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Shell Hopes to Resume Alaskan Arctic Drilling in 2014

12:07 pm in Uncategorized by EdwardTeller

The Kulluk in happier times

Royal Dutch Shell announced to shareholders last week that they are contemplating a resumption of oil drilling in Arctic waters adjacent to Alaska this coming summer season:

“We have not yet confirmed if we drill in 2014, but we do expect to file an exploration plan shortly, maybe in the next couple of weeks. It’s likely to be focused on the Chukchi,” Shell Chief Financial Officer Simon Henry told reporters in a media teleconference detailing the company’s third-quarter results.

Shell reported third-quarter earnings that were nearly a third lower than those for the third quarter of 2012. The company cited numerous reasons for the drop, including weaker refinery-business conditions, increased upstream operations and exploration costs, challenges in Nigeria and reduced dividends from an LNG venture.

After an expensive series of mishaps in late 2012 and early 2013, Shell sat out the recently ended 2013 drilling season, as they licked their self-inflicted wounds:

The New Year’s Eve grounding of the Kulluk, the Shell-owned drill ship dedicated to Beaufort operations, was apparently the final blow to the company’s plans to operate there, at least for the foreseeable future. The Kulluk was so badly damaged in the grounding that it may never return to service. It’s been in a Singapore shipyard for months.

“We will not take the Kulluk back next year,” Henry said. “The repair costs may exceed the benefits of doing so.”

The so-called “impairment costs” for the Kulluk could be “a few hundred million dollars in the fourth quarter,” he said. Shell is replacing the Kulluk with a leased drill rig, the Polar Pioneer, Henry said. That ship, owned by Transocean, is semi-submersible unit that is nearly square — 279 feet long and 233 feet wide, according to Transocean’s website.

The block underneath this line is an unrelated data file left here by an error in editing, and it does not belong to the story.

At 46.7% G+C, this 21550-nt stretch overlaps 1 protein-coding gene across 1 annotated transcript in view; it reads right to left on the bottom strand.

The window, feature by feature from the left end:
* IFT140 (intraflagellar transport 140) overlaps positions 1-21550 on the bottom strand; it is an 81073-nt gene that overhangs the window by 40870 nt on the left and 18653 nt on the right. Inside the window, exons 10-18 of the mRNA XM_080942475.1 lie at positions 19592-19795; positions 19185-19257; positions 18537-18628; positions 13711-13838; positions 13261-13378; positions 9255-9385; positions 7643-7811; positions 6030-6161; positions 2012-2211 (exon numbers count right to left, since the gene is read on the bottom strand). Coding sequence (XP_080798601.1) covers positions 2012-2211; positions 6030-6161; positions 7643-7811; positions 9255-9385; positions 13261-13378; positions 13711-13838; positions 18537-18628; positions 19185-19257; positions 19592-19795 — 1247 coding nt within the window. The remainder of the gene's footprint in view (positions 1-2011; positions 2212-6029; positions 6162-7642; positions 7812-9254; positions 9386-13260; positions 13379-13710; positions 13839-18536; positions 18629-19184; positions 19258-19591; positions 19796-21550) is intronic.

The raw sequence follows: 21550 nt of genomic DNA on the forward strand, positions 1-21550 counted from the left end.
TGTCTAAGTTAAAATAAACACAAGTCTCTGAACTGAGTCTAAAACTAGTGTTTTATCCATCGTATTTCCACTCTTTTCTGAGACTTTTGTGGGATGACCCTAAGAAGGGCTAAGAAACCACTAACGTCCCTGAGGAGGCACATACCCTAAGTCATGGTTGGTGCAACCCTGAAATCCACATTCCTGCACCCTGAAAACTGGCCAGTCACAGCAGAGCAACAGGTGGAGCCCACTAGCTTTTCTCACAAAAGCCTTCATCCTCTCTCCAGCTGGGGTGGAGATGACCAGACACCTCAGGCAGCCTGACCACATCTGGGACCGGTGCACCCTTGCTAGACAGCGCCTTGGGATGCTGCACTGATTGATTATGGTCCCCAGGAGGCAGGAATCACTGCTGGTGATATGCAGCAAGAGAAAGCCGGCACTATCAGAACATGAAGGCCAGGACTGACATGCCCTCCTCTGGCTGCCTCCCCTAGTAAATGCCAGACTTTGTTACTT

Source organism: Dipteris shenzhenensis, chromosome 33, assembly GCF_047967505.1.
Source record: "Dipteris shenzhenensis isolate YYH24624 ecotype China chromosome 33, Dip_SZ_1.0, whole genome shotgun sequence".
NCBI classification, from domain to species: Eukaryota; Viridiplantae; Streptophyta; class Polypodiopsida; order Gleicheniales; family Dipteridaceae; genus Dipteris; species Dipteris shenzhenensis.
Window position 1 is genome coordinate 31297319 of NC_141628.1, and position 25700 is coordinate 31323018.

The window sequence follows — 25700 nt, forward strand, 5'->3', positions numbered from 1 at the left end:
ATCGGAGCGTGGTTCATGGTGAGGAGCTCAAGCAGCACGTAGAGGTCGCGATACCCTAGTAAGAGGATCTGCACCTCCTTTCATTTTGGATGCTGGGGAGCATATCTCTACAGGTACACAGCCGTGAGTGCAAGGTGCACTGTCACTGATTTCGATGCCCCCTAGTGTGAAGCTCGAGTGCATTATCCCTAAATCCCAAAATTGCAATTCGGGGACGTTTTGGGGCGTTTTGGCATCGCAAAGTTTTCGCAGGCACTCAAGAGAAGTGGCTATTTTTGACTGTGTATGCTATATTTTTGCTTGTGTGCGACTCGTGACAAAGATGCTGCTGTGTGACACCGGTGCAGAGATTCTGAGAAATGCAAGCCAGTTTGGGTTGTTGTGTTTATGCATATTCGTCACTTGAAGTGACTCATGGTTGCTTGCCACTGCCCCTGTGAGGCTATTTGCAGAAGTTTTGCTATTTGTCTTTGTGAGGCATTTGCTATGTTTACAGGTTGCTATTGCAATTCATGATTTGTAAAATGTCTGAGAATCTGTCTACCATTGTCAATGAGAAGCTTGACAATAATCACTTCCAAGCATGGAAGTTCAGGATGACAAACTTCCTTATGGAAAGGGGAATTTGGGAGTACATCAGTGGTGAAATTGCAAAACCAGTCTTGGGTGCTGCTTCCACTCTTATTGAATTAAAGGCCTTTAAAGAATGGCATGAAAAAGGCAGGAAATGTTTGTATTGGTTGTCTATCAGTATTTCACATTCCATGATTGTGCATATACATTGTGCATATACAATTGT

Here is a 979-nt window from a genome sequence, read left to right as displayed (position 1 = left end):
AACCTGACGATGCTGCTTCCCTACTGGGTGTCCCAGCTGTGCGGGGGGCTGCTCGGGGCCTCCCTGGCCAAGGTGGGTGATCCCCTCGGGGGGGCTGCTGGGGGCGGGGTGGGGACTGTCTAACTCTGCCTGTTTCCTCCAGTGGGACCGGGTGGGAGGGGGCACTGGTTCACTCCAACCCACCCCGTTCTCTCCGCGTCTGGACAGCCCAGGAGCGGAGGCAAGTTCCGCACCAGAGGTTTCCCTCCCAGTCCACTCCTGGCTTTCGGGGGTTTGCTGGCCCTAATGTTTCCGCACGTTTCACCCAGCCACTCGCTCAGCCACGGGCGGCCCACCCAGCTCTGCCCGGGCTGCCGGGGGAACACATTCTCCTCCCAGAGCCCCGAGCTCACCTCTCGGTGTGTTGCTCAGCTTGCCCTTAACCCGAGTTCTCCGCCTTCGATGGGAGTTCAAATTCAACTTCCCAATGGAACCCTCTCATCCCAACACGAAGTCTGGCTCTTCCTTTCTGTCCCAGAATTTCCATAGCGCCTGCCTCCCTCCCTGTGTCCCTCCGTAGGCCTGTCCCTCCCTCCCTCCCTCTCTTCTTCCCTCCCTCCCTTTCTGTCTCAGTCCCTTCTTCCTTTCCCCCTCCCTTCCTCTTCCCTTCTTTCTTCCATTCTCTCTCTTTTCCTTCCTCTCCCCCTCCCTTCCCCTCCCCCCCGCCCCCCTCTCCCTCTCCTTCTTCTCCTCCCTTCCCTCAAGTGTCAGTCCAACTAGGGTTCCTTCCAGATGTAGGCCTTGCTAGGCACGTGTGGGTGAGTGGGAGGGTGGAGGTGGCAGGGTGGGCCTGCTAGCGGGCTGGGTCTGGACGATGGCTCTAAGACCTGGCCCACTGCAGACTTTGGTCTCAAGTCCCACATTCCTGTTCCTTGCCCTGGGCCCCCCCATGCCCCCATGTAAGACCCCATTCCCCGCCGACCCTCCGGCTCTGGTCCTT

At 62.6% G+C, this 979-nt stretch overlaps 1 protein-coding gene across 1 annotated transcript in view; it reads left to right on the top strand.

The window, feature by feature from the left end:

If Shell pursues Chukchi drilling, it will be done with the Noble Discoverer, the leased drill ship that operated in the Chukchi in 2012, said Megan Baldino, Shell’s Anchorage spokeswoman. The company intends to bring the Noble Discoverer back to Alaska, she said. The Polar Pioneer is intended to be the back-up rig available to drill a relief well, in accordance with federal regulations, Baldino said.

Shell has already spent about $5 billion on its Alaska oil-exploration program, but has managed so far to drill only the top portions of two wells, one in the Chukchi and one in the Beaufort. The company was forbidden by federal authorities to drill into oil-bearing zones because a mandatory oil-containment barge failed to pass U.S. Coast Guard tests in time for the 2012 drilling season.

Henry, in the conference call, said that vessel, the Arctic Challenger, now has regulatory clearance, but that all of the two dozen ships in the fleet that Shell would amass for future Chukchi drilling must also pass new regulatory muster.

The new regulatory muster they must pass is still indefinite, as not all investigations into Shell’s botched 2012 efforts have concluded.  They must submit an entirely new exploration plan to the Bureau of Ocean Energy Management, a new marine mammal protection plan to the National Marine Fisheries  Service and U.S. Fish and Wildlife Service, clean air permits from the Environmental Protection Agency, and even more:

Shell must comply with yet-to-be-issued Arctic-specific rules for future oil and gas activities. Those rules are expected to be released by BOEM before the end of the year, and are expected to cover travel to and from the Arctic — as well as any activities by drillers. The rules are being drafted in response to a Department of Interior investigation into the Kulluk grounding and Shell’s other 2012 woes.

And the U.S. Coast Guard Kulluk grounding investigation has not issued its final report.

My gut feeling is that Shell doesn’t really hold out great hopes for 2014 Alaskan waters drilling.  Greenpeace seems to be thinking along the same lines:

Shell’s Arctic bravado is a desperate attempt to reassure its investors, but the facts tell a different story. Brushing off the loss of hundreds of millions of dollars and casually scrapping a drilling platform are not the actions of a company in control of its operations,” Ben Ayliffe, Greenpeace International’s Arctic campaign leader, said in a statement issued hours after Shell’s teleconference.

“In 2012 Shell proved it is completely unfit to drill in the remote Arctic, a place of unrivaled beauty where any spill would be an environmental catastrophe. In April, it signed a joint deal with Russia’s state owned giant Gazprom, one of the world’s most polluting oil companies with a record of serious negligence. Shell has run out of options, and is prepared to gamble its reputation on projects and partnerships that other oil companies have dismissed as far too risky,” Ayliffe said.

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Shell Announces It Will “pause its exploration drilling activity for 2013 in Alaska’s Beaufort and Chukchi Seas”